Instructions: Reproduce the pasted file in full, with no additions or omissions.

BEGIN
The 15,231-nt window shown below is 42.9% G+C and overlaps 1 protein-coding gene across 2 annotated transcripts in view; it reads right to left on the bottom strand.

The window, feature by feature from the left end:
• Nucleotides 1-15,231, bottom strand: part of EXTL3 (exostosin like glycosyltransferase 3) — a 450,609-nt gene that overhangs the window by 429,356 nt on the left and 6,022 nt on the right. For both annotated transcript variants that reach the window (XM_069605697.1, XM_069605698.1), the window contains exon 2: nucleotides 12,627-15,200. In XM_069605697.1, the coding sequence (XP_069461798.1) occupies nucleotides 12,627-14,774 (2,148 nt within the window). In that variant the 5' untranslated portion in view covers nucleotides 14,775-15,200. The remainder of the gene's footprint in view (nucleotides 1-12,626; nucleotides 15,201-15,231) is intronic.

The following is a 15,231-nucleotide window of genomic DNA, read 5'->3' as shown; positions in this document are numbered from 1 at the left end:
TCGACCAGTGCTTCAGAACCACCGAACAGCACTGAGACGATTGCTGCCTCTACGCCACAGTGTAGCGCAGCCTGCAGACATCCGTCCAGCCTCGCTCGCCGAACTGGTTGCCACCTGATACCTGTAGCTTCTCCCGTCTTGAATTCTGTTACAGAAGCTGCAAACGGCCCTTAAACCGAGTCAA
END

The 15,231-nt window shown below is 42.9% G+C and overlaps 1 protein-coding gene across 2 annotated transcripts in view; it reads right to left on the bottom strand.

The window, feature by feature from the left end:
• Nucleotides 1-15,231, bottom strand: part of EXTL3 (exostosin like glycosyltransferase 3) — a 450,609-nt gene that overhangs the window by 429,356 nt on the left and 6,022 nt on the right. For both annotated transcript variants that reach the window (XM_069605697.1, XM_069605698.1), the window contains exon 2: nucleotides 12,627-15,200. In XM_069605697.1, the coding sequence (XP_069461798.1) occupies nucleotides 12,627-14,774 (2,148 nt within the window). In that variant the 5' untranslated portion in view covers nucleotides 14,775-15,200. The remainder of the gene's footprint in view (nucleotides 1-12,626; nucleotides 15,201-15,231) is intronic.

The following is a 15,231-nucleotide window of genomic DNA, read 5'->3' as shown; positions in this document are numbered from 1 at the left end:
TCGACCAGTGCTTCAGAACCACCGAACAGCACTGAGACGATTGCTGCCTCTACGCCACAGTGTAGCGCAGCCTGCAGACATCCGTCCAGCCTCGCTCGCCGAACTGGTTGCCACCTGATACCTGTAGCTTCTCCCGTCTTGAATTCTGTTACAGAAGCTGCAAACGGCCCTTAAACCGAGTCAA